Saturday, November 18, 2006

American public: not a bunch of wingnut puritans

I'm not always the biggest fan of the American public and its positions on things (what percentage believe in the virgin birth again?), but when wingut puritan wackos start acting as if their wack morality is somehow "mainstream", it can be quite refreshing to take a look at what the American public actually thinks. Here's a reassuring tidbit quoted on Feministing:
Of the nearly 1,110 U.S. adults they surveyed, 82 percent supported programs that discuss abstinence as well as other methods for preventing pregnancy and sexually transmitted diseases. Half were in outright opposition to abstinence-only education.

Even among self-described conservatives, 70 percent supported comprehensive sex ed., while 40 percent opposed the abstinence-only strategy.

Americans: not nearly as puritanical as the right-wing noise machine would have you believe.


Blogger Heraldblog said...

This reminds me of a study a few years back concerning church attendance. A high percentage of Americans have always reported they attend church regularly - something like 70 percent. But somebody looked at Neilson ratings for Sunday morning television viewing, and found a large percent of church goers were also watching TV at the same time. Conclusion_ Americans would rather say they go to church than actually go to church.

8:24 AM, November 18, 2006  
Anonymous Philip said...

Just curious, do you consider the virgin birth as the absolute touchstone of how someone views religion-vs.-science issues?

The reason I ask is that as someone who does believe in the supernatural, but also believes that miracles have been somewhat rare through history (otherwise they wouldn't be miracles), I've come to draw a distinction between scientific and historical inquiry. In other words science would be very good at analyzing the general question, "Is virgin birth possible?" and, thorough experimentation, suggest what we should expect to see. But it's not really the right set of tools to analyze what happened in such-and-such place at such-and-such time.

There are in fact such tools of historiography, so I'm not just advocating blind faith here -- rather pointing out that I classify miracles as a historical rather than scientific question. Of course the miraculous can't be expected to happen, or else it wouldn't be miraculous.

Anyway, just a thought before you brand all us Bible-thumpers as know-nothing Luddites... ;-)


Interesting point. I think a lot of polling is influenced by people's desire to say that they believe whatever the socially acceptable option of the time is. All of us are essentially lemmings in some form or fashion.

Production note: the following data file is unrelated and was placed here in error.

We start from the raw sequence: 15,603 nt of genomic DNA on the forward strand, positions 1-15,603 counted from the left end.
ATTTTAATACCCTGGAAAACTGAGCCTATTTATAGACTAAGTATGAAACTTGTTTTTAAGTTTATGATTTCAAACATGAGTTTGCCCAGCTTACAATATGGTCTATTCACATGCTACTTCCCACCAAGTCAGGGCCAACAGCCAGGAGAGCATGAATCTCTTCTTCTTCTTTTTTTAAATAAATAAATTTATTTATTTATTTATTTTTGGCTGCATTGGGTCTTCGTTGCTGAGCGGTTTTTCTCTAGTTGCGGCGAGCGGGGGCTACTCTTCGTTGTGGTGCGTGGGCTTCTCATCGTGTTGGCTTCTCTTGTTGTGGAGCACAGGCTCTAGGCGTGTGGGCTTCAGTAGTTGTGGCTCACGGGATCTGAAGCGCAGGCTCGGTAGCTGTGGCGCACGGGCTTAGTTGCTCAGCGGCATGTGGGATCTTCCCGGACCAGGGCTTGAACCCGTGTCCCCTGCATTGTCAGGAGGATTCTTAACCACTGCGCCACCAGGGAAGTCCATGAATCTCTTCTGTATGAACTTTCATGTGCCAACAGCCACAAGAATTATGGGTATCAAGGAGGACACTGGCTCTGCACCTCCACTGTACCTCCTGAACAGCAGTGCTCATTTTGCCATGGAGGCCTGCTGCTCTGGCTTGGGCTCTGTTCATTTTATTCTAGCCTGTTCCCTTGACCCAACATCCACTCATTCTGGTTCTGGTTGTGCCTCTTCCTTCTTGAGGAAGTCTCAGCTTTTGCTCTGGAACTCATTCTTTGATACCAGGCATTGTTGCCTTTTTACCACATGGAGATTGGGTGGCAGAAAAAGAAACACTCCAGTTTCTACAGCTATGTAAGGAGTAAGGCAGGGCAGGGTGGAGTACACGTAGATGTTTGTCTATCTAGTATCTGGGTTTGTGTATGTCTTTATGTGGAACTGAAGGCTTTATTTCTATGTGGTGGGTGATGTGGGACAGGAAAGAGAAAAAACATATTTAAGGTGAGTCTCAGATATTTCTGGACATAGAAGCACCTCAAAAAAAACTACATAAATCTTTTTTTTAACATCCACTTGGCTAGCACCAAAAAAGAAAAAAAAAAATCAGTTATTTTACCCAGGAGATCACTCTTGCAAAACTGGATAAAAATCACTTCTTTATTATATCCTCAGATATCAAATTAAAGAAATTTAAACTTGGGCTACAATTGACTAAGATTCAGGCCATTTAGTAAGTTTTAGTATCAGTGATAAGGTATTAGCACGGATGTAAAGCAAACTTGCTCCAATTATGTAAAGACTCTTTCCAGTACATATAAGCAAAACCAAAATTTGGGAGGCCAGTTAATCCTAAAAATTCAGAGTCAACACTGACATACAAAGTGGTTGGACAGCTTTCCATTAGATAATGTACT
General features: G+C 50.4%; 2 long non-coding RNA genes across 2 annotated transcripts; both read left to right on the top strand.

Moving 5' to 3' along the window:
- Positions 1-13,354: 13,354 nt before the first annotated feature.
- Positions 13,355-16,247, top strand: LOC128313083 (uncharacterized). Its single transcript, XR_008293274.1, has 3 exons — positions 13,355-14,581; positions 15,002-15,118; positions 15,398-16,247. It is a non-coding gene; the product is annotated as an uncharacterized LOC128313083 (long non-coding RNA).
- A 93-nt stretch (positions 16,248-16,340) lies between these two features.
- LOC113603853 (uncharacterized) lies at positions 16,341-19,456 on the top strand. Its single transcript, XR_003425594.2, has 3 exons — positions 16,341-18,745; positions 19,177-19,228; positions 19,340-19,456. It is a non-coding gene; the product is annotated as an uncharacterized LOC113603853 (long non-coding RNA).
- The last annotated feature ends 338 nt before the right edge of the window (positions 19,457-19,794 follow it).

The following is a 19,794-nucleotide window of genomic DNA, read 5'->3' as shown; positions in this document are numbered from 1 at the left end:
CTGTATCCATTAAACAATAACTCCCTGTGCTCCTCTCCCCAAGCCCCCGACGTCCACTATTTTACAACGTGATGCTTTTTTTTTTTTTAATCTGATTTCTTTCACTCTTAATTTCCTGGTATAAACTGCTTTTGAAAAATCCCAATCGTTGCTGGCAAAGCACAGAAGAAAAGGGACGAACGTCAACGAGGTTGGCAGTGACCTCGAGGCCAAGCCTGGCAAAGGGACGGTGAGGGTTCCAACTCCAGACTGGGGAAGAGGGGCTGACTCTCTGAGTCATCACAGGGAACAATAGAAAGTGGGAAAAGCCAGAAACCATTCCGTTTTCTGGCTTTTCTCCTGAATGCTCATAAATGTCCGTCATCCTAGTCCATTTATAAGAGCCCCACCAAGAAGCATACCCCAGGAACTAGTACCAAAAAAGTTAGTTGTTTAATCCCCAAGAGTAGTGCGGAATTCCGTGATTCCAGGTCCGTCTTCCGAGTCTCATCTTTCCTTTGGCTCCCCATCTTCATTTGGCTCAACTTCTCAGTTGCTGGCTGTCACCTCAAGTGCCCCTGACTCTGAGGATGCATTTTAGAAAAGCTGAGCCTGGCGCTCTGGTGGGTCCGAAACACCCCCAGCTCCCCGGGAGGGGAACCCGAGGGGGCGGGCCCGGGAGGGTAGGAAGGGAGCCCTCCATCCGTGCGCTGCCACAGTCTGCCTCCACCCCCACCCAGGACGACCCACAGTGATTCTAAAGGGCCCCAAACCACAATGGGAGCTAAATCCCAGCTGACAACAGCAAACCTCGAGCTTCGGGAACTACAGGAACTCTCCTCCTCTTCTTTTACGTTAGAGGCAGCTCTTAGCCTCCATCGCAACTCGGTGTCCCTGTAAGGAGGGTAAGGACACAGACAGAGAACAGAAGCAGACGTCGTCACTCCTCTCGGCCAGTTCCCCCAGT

10:37 AM, November 18, 2006  
Anonymous Philip said...

Oh, and by the way, belated thanks for your comments. I was having a rough week last week as you can tell. :)

10:38 AM, November 18, 2006  
Blogger Zachary Drake said...

Heraldblog: thanks for mentioning that. One thing you learn in Psychology is that self-reported data can be quite unreliable. If possible, you want to get other kinds of data.

Of course, one should keep in mind that TV stations have an incentive to report ratings as high as possible, so maybe there's some exaggeration on that side, too. (Though I think the Neilson company is independent of particular TV stations, they may have an indirect interest in creating an impression of a larger TV audience than actually exists.)

Thanks for stopping by again, phillip. No, I don't consider the virgin birth opinion an "absolute touchstone", but it does strike me as a pretty good barometer of supernaturalist credulity.

I think there are natural ways a virgin birth could happen. Certainly artificial insemination is one example. Or perhaps an unusually hardy sperm could make an unusually long journey. Or two eggs could perhaps somehow get mushed together and form a zygote. But when people say they believe in the virgin birth, I don't think they're thinking of an unusual but ultimately explicable freak occurrence. Indeed, I bet they would balk at such explanations. They think that God used magic power to divinely inseminate a woman. I think this is ludicrous.

I admit that it is not possible with scientific tools and methodology to investigate a specific instance of alleged virgin birth. But given the choice in explanations between magical divine intervention and someone telling an understandable lie about extramarital sex, I'm likely to choose the latter.

It is true that we can't have complete knowledge of specific incidents, but we do know that very often people lie, and that very often people believe things that are compelling but false. It seems to me to be ridiculous to reach for a supernatural explanation when plausible human ones scream out at us. We can't know the truth about every alleged miracle, but we do know that many alleged miracles are hoaxes, mistakes, or otherwise explicable. How we "fill in the blanks" for events of which we have no knowledge is an epistomological problem certainly, but it seems to me that some variation of "the rules that apply in places we can see also apply in the places we can't see" is a pretty useful heuristic.

I'm curious, phillip: What are some of the few historical events that you consider to be miracles?

11:58 AM, November 18, 2006  

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